Monday, January 30, 2023

On Our Final Journey On the "Virtual Route 66" For January 2023: On the Week That Was In Our World



As we bid farewell to January and begin a new month,  we present a curation of the week that was as the 2024 Election Campaign in  the US begins, up, as the Ukraine War rages on, and as a fight looms over the US Debt Ceiling:

Tuesday, January 24, 2023

Rep. Marjorie Taylor Greene (R-GA) playing the “COVID is a hoax” hits (still?!) in 2023

Houston, we have another classified documents problem.

  • Former Vice President Mike Pence also had classified documents at his house in Indiana, which his aides discovered only last week. Those documents have since been turned over to the FBI. Pence’s attorney said in a letter dated January 18 that Pence engaged outside counsel “out of an abundance of caution” to review records stored in his home after news first broke about the materials found at President Biden’s residence, from his own tenure as Vice President. 

  • In a separate letter dated January 22, Pence’s attorney said that the Justice Department requested direct possession of those documents found at the former Vice President’s home, bypassing standard procedures. Spokespersons for former presidents Barack Obama and George W. Bush stated that both administrations had turned over all classified documents, with Obama adding that his office had been given a “clean bill of health” by the National Archives and Records Administration.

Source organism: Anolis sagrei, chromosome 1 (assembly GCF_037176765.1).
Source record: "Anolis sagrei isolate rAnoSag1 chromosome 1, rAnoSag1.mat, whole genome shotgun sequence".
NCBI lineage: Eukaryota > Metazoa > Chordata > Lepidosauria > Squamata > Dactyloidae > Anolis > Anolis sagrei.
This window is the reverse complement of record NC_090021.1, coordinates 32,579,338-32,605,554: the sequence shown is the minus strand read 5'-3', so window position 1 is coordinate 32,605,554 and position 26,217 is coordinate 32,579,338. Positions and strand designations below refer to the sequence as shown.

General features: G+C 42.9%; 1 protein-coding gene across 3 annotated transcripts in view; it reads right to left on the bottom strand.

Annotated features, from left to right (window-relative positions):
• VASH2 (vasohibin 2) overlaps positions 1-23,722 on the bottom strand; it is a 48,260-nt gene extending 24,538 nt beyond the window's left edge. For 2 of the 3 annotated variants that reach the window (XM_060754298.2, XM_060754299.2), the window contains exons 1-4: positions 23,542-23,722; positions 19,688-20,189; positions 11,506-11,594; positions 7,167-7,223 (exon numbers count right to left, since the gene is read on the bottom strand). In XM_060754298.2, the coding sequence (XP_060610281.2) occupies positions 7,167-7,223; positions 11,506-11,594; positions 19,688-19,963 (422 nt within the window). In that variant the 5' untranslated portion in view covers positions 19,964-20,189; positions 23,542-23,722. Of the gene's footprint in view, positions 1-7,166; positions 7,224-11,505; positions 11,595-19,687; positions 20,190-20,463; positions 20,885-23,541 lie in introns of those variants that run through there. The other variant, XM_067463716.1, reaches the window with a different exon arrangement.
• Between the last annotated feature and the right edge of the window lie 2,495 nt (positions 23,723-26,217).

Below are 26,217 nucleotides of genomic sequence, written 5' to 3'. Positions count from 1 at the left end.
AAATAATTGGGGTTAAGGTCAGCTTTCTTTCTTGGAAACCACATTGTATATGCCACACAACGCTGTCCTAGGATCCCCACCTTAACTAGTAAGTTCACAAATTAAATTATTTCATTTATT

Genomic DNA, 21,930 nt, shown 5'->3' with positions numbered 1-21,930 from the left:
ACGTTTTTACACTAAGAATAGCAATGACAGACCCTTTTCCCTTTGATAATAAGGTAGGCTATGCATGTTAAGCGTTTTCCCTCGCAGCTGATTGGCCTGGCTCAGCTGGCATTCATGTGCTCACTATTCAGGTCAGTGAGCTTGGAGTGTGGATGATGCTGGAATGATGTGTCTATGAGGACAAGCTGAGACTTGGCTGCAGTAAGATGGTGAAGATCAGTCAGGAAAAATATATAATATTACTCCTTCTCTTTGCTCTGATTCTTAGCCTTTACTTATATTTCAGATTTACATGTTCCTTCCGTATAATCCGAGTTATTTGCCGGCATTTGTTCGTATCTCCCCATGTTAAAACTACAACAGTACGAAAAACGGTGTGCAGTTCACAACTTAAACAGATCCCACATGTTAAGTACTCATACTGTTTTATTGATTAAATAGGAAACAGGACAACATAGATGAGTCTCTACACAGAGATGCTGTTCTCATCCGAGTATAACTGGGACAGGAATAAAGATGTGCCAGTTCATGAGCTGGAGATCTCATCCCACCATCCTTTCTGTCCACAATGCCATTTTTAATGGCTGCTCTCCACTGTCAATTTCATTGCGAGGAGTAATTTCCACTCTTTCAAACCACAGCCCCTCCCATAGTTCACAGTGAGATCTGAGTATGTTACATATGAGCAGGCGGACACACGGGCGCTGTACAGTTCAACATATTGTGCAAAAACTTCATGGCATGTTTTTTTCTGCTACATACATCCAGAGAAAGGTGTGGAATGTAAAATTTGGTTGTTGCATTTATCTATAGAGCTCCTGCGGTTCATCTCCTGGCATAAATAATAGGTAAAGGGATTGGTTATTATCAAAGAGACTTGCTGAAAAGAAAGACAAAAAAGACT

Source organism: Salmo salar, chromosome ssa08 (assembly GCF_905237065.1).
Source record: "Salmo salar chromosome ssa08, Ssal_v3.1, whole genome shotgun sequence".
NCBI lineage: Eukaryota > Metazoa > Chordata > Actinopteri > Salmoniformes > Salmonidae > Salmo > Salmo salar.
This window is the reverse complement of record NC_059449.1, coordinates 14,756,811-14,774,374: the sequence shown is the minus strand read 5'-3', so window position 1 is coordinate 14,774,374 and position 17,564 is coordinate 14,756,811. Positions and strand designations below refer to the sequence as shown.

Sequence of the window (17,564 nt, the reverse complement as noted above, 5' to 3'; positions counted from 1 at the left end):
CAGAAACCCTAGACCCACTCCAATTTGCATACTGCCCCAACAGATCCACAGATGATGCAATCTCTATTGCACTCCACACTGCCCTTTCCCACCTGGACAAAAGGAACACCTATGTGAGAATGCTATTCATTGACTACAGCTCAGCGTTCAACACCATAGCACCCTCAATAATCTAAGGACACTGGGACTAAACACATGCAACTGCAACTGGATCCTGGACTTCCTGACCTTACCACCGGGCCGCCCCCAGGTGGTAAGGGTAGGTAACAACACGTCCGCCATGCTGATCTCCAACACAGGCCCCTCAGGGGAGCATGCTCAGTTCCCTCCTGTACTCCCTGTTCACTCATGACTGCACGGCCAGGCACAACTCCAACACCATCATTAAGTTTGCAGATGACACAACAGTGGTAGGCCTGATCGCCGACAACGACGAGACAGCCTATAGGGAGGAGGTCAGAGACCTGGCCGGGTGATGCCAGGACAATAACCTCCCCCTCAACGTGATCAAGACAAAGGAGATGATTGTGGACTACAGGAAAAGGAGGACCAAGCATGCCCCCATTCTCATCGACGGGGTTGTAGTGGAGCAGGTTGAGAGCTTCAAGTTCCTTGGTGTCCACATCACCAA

• Pence becomes the third former Executive Branch official found with classified documents in his possession, which should ease the fallout for Biden. In a world of good-faith news reporting and Republican politics, the very similar Pence and Biden stories would give rise to legitimate oversight of the presidential transition process, and how those tasked with moving elected officials out of the White House sort classified from unclassified documents. Those episodes would also be held in stark contrast to disgraced former president Donald Trump, who stole selected documents, lied about it, refused to hand them over, and continues to claim they are rightfully his.

Unfortunately, that’s not the world we live in…yet.